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Gatsby plugin for using GROQ in place of GraphQL

The purpose of this plugin is to merge the power of GROQ and Gatsby by allowing developers to run GROQ queries against Gatsby's data layer in their page and static queries. For those of you who are familiar with GROQ, you are probably already in love and need no introduction. For everyone else, I highly suggest reading the below What is This and Resources sections.

Included in this repository is a demo Gatsby starter with some data to play around with. You can find it under packages/gatsby-groq-starter. Just download the files and follow the plugin installation instructions below to start having fun.

View low quality demo here:

🎂 Features

  • Works with any data pulled into Gatsby's data layer
  • Replicates Gatsby's beloved patterns
  • GROQ-based page queries with HMR
  • GROQ-based static queries with live reloads
  • Leverages GROQ's native functionality for advanced querying, node/document projections, joins (see notes on joins), etc,
  • String interpolation ("fragments") within queries, much more flexible than GraphQL fragments
  • GROQ explorer in browser during development at locahost:8000/__groq (TO DO)
  • Optimized for incremental builds on Cloud and OSS (TO DO)

🚀 Get Started

  1. At the root of your Gatsby project, install from the command line:
npm install --save gatsby-plugin-groq
// or
yarn add gatsby-plugin-groq
  1. In gatbsy-config.js, add the plugin configuration to the plugins array:
module.exports = {
  plugins: [
      resolve: 'gatsby-plugin-groq',
      options: {
        // Location of your project's fragments index file.
        // Only required if you are implementing fragments. Defaults to `./src/fragments`.
        fragmentsDir: './src/fragments',
        // Determines which field to match when using joins. Defaults to `id`.
        referenceMatcher: 'id',
        // If only using Sanity documents, change this to true to use default method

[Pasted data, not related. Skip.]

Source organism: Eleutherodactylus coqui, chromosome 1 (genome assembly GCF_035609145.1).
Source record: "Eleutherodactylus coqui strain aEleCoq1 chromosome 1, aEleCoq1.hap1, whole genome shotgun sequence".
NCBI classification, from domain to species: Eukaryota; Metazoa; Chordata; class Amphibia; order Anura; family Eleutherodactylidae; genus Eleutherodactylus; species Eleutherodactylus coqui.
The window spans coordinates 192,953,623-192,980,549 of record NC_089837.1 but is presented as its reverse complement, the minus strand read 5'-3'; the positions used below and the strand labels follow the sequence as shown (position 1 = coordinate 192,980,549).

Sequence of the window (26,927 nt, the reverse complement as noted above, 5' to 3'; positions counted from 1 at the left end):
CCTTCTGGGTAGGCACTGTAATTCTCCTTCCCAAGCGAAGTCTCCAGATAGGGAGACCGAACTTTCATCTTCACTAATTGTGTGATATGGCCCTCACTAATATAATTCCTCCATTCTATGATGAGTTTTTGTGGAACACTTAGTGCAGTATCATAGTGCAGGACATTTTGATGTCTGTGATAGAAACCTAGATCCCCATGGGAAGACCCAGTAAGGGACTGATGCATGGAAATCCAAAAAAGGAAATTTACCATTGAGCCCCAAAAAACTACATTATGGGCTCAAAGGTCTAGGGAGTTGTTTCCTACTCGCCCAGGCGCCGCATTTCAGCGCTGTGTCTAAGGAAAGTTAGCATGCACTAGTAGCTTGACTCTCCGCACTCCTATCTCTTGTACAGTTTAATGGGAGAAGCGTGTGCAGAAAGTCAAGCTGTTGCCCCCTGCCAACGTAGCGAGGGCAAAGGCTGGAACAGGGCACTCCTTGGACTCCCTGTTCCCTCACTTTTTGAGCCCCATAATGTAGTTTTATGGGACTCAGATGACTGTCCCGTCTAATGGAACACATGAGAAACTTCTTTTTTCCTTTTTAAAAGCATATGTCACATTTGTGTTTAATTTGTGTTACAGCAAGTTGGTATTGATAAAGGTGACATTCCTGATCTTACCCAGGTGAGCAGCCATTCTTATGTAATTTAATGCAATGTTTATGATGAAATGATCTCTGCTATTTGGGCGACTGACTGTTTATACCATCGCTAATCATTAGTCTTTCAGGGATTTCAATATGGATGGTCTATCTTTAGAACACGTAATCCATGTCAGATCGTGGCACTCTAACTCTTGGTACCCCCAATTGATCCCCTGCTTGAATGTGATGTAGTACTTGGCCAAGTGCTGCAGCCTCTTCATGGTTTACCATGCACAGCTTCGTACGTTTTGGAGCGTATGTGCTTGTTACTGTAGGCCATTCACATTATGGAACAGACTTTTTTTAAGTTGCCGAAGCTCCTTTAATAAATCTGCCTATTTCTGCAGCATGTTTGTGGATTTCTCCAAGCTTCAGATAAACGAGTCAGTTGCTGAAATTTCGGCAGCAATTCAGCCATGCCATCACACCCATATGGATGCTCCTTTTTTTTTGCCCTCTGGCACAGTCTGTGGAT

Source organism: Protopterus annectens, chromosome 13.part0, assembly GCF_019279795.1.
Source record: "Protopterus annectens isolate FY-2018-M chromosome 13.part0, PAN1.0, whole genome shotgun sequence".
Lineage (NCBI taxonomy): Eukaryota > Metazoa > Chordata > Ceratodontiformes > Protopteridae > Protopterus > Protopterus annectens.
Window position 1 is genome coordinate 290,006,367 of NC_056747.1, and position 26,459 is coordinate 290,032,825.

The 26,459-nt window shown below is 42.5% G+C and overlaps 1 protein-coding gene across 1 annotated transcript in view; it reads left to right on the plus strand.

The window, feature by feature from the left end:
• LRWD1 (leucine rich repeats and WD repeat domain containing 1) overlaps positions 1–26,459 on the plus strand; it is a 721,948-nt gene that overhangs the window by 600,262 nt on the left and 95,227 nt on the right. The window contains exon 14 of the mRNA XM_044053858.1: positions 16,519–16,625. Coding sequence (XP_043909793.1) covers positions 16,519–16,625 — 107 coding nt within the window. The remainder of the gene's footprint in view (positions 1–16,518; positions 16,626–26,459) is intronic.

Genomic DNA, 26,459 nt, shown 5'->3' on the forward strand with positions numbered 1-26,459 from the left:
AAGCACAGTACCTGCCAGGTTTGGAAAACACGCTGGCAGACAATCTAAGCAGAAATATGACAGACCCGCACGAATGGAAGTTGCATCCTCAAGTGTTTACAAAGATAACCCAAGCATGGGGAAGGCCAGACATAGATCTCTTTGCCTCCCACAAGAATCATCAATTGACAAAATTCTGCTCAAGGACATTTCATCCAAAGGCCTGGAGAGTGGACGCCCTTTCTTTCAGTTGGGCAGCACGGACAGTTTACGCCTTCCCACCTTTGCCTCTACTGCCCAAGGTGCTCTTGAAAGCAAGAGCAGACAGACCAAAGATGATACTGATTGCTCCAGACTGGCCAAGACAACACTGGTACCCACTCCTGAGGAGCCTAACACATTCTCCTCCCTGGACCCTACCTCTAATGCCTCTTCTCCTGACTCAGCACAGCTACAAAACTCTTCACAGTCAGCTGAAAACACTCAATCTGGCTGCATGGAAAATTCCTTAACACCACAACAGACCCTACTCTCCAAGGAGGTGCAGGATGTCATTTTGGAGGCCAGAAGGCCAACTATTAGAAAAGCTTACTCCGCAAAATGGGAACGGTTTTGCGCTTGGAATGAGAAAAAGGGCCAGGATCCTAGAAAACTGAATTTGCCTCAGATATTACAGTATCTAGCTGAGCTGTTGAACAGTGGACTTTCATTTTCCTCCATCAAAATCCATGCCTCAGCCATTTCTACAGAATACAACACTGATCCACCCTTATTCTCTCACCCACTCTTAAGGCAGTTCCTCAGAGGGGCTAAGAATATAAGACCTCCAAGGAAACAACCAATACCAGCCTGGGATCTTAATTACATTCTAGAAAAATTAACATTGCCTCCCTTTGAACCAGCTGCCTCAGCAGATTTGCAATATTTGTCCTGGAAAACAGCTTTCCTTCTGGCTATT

// of joining documents without having to append ._ref to the referencing field.
        // Defaults to false.
        autoRefs: false,
  1. To use a GROQ page query, simply add a named groqQuery export to the top of your component file as you would a Gatsby query:
export const groqQuery = `
  1. To use a GROQ static query, use the useGroqQuery hook:
import { useGroqQuery } from 'gatsby-plugin-groq';

export function() {

  const data = useGroqQuery( `
  ` );

  1. For more flexibility and advanced usage check out Fragments

NOTE: If using joins or the Sanity source plugin, please see limitations

🤔 What is This?

Gatsby is an amazing tool that has helped advance modern web development in significant ways. While many love it for its magical frontend concoction of static generation and rehydration via React, easy routing, smart prefetching, image rendering, etc., one of the key areas where it stands out from other similar tools is its GraphQL data layer. This feature is a large part of why some developers love Gatsby and why others choose to go in another direction. Being able to source data from multiple APIs, files, etc. and compile them altogether into a queryable GraphQL layer is amazing, but many developers simply don't enjoy working with GraphQL. This is where GROQ comes in.

GROQ (Graph-Relational Object Queries) is an incredibly robust and clear general query language designed by the folks at Sanity for filtering and projecting JSON data. In many ways it is very similar to GraphQL in that you can run multiple robust queries and specify the data you need all within a single request, however with GROQ you can accomplish much more in a smoother and more flexible way. It supports complex parameters and operators, functions, piping, advanced joins, slicing, ordering, projections, conditionals, pagination etc., all with an intuitive syntax 😲.

For example, take this somewhat simple GraphQL query:

  authors(where: {
      debutedBefore_lt: "1900-01-01T00:00:00Z",
      name_matches: "Edga*r"
  ) {

Here is what it would look like using GROQ:

*[_type == "author" && name match "Edgar" && debutYear < 1900]{

The more complex the queries, the more GROQ's advantages shine. This is why some developers already familiar with GROQ bypass Gatsby's data layer so that they could leverage its power.

🧙 How it Works

This plugin mimics Gatsby's own method of extracting queries from components by using a few Babel tools to parse files and traverse code to capture all queries found in files. By leveraging Gatsby's Node APIs and helpers we are able to extract queries from files on demand then run them against all GraphQL nodes found in Gatsby's redux store. After queries are run we can either feed results into a page's context (page queries), or cache for later use within individual components (static queries). Everything was done to leverage available APIs and to avoid interacting with Gatsby's data store directly as much as possible.

For now, all cache related to groq queries can be found in .cache/groq during development and public/static/groq in production.

Page Queries